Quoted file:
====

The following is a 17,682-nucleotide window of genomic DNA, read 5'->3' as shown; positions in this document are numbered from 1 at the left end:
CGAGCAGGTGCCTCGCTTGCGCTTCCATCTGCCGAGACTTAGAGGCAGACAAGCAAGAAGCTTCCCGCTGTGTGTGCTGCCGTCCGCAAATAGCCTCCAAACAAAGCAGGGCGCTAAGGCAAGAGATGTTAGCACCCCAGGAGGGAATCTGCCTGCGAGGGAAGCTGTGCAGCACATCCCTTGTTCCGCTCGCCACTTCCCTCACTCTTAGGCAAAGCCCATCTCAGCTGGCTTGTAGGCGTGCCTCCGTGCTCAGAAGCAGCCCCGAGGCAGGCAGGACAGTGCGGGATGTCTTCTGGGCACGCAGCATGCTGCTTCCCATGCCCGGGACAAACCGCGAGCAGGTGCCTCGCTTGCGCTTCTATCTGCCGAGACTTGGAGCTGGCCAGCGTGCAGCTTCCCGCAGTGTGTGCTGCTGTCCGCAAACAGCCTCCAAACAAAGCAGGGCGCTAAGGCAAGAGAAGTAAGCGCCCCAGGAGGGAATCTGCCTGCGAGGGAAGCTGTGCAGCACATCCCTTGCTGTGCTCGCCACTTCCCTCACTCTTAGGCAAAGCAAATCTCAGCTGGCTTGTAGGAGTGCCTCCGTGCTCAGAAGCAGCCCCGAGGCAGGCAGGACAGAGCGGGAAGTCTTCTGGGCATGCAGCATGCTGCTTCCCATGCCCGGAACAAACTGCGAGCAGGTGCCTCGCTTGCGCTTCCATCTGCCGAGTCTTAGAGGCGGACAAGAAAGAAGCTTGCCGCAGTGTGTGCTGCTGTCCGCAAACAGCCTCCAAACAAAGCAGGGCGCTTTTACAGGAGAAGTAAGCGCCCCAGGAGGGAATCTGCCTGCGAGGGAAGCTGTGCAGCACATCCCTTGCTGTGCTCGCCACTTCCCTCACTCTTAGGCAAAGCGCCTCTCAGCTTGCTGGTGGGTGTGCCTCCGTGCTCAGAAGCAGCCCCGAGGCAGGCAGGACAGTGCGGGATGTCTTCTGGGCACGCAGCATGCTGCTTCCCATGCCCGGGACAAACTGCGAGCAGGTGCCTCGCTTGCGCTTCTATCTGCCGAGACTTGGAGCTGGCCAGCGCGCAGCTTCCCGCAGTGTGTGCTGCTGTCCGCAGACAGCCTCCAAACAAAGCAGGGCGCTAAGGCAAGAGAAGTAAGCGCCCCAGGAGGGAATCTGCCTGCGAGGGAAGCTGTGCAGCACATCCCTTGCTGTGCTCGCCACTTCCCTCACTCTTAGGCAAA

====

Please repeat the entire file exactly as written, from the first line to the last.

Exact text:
The following is a 17,682-nucleotide window of genomic DNA, read 5'->3' as shown; positions in this document are numbered from 1 at the left end:
CGAGCAGGTGCCTCGCTTGCGCTTCCATCTGCCGAGACTTAGAGGCAGACAAGCAAGAAGCTTCCCGCTGTGTGTGCTGCCGTCCGCAAATAGCCTCCAAACAAAGCAGGGCGCTAAGGCAAGAGATGTTAGCACCCCAGGAGGGAATCTGCCTGCGAGGGAAGCTGTGCAGCACATCCCTTGTTCCGCTCGCCACTTCCCTCACTCTTAGGCAAAGCCCATCTCAGCTGGCTTGTAGGCGTGCCTCCGTGCTCAGAAGCAGCCCCGAGGCAGGCAGGACAGTGCGGGATGTCTTCTGGGCACGCAGCATGCTGCTTCCCATGCCCGGGACAAACCGCGAGCAGGTGCCTCGCTTGCGCTTCTATCTGCCGAGACTTGGAGCTGGCCAGCGTGCAGCTTCCCGCAGTGTGTGCTGCTGTCCGCAAACAGCCTCCAAACAAAGCAGGGCGCTAAGGCAAGAGAAGTAAGCGCCCCAGGAGGGAATCTGCCTGCGAGGGAAGCTGTGCAGCACATCCCTTGCTGTGCTCGCCACTTCCCTCACTCTTAGGCAAAGCAAATCTCAGCTGGCTTGTAGGAGTGCCTCCGTGCTCAGAAGCAGCCCCGAGGCAGGCAGGACAGAGCGGGAAGTCTTCTGGGCATGCAGCATGCTGCTTCCCATGCCCGGAACAAACTGCGAGCAGGTGCCTCGCTTGCGCTTCCATCTGCCGAGTCTTAGAGGCGGACAAGAAAGAAGCTTGCCGCAGTGTGTGCTGCTGTCCGCAAACAGCCTCCAAACAAAGCAGGGCGCTTTTACAGGAGAAGTAAGCGCCCCAGGAGGGAATCTGCCTGCGAGGGAAGCTGTGCAGCACATCCCTTGCTGTGCTCGCCACTTCCCTCACTCTTAGGCAAAGCGCCTCTCAGCTTGCTGGTGGGTGTGCCTCCGTGCTCAGAAGCAGCCCCGAGGCAGGCAGGACAGTGCGGGATGTCTTCTGGGCACGCAGCATGCTGCTTCCCATGCCCGGGACAAACTGCGAGCAGGTGCCTCGCTTGCGCTTCTATCTGCCGAGACTTGGAGCTGGCCAGCGCGCAGCTTCCCGCAGTGTGTGCTGCTGTCCGCAGACAGCCTCCAAACAAAGCAGGGCGCTAAGGCAAGAGAAGTAAGCGCCCCAGGAGGGAATCTGCCTGCGAGGGAAGCTGTGCAGCACATCCCTTGCTGTGCTCGCCACTTCCCTCACTCTTAGGCAAA